Corn in Ontario is finally drying down, just as the cold, wet, fall weather kicks into gear this week. But, hey, it’s not snow (sorry, Western Canada).

In this week’s Wheat Pete’s Word, host Peter Johnson is answering plenty of your questions on soil fertility, fertilizer rates, and residue management considerations in conjunction with fertility for the year ahead.

Have a question you’d like Johnson to address or some yield results to send in? Disagree with something he’s said? Leave him a message at 1-888-746-3311, send him a tweet (@wheatpete), or email him at [email protected]


  • Corn crop talk: the corn hung around at 29 per cent for so long, and then BOOM all of a sudden, seven to 10 days and the corn has dropped to below 24 per cent. Maybe a husk issue?
  • Lodging risk? Pay attention to stalk integrity! A wet August, a September frost, whatever it was
  • 194 bu/ac corn usually 160 ish. Big number. 21 to 23 per cent moisture. Woot!
  • Soybean report: Late April soybeans, mid 70s
  • Hybrid corn results, nothing under 200 bu/ac — with a question: no yield gain with fertilizer addition? Yield monitor isn’t the best gauge
  • Custom combine operator will cost $11 an acre to turn on the chopping corn head, and that I’ll save money in N next spring. Very little breakdown over the winter. There will be some but not a lot, but they will tie up N and breaking down will tie up MORE N. So, no, you likely won’t save on N. But if you are someone who does tillage — turn on the chopper! It’ll mean you can go faster in the spring.
  • Phosphorus (P): Visual response doesn’t always mean a yield response, for sure. But take it to yield and see where that limit is, plus remember that extra P (on a soil test) will go straight out the tile. All bad from an environmental stand point. On high soil test, add a little, but less than crop removal, for sure. Draw down that soil P! (Check out the last Ontario Diagnostic Day on this).
  • Variable rate push: retailer is pushing for variable rate for some inputs, like lime. Does it pay? How good are your maps, first off. That’s where you have to start. Responsiveness to the input you’re putting on will play a big role.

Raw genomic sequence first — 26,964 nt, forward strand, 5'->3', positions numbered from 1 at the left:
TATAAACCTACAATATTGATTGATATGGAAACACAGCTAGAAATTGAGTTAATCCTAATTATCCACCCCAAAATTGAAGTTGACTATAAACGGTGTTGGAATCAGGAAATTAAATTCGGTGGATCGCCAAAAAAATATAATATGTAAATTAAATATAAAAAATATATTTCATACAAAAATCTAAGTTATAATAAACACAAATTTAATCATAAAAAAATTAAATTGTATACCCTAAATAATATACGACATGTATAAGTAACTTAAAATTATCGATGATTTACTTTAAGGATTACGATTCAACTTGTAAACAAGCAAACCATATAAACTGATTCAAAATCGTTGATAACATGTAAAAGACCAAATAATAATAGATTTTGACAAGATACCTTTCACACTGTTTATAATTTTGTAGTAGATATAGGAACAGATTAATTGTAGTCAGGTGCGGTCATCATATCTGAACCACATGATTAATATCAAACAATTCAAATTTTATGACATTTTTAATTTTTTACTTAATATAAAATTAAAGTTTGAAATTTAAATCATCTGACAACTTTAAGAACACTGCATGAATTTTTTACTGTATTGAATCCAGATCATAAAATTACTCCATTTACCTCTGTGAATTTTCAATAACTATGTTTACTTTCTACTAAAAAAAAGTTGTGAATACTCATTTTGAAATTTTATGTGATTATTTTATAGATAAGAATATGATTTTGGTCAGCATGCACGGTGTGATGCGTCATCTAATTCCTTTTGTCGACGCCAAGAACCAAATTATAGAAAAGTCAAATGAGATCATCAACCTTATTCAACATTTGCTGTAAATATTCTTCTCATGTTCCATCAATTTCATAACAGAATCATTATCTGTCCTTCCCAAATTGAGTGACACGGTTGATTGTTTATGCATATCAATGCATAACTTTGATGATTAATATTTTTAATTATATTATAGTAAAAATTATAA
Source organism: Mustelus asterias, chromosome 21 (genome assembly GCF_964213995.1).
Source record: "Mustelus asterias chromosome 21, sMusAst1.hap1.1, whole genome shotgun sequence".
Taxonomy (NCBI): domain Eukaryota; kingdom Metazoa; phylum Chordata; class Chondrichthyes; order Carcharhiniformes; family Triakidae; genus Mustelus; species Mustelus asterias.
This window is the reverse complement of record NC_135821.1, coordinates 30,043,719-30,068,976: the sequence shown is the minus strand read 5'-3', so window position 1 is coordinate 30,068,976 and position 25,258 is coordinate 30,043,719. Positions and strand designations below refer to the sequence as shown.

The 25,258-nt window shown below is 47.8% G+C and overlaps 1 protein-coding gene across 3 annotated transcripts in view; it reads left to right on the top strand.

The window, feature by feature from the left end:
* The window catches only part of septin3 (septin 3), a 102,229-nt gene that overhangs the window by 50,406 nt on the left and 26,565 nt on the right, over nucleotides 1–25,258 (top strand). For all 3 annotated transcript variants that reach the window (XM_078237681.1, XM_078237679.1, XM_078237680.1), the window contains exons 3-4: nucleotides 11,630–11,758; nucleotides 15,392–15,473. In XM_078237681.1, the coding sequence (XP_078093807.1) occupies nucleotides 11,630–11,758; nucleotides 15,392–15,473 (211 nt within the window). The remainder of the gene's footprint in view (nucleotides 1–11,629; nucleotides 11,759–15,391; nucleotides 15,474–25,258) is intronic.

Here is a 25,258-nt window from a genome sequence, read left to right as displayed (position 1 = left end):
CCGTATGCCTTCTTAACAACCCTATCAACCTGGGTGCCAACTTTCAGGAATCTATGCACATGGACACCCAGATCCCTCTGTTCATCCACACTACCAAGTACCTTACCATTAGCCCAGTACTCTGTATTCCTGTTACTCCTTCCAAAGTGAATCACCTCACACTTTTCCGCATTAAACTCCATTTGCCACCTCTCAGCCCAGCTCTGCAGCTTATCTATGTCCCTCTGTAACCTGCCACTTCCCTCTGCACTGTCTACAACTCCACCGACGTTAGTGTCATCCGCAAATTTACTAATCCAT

• Potassium (K): do you put it on in the fall? Put it where it fits in rotation (ahead of soybeans)
  • Straw in your soil sample? What’s the impact? At one per cent it increased the P a little, but the K level by 229 per cent! Don’t get straw in the sample.


2 thoughts on “Wheat Pete’s Word, Oct 21: Damp husks, variable rate lime, chopping stalks, and too much phos

  1. Pete- At the very end of episode 43, you say to not get straw in the soil sample because it will skew the potassium reading too much.
    Won’t that potassium “be there” or are you worried about the amount of time for it to breakdown or ????
    SW Alberta

    1. From Peter:
      Hey Wade:
      Great question/thought process. The straw increases the soil test K because it is easily leached from the residue during the extraction process in the lab. In a field situation, the potassium will leach out over the winter, and most of it will become tied up in the soil matrix. Once that happens, it will be available, but slowly, over time. This is even more critical with phosphorus. The straw increased the soil test P as well, not quite as much as K, but P is rapidly immobilized in soil and then is very, very slowly available.

      High soil test results from residue in the sample will make you think you don’t need fertilizer, when actually you do. Residue in the sample will have much less impact if soil sampling in the spring, after leaching of the residue has occurred. But soil samples are taken in the fall should have the residue moved before the probe goes in the ground.

      Hope this helps!

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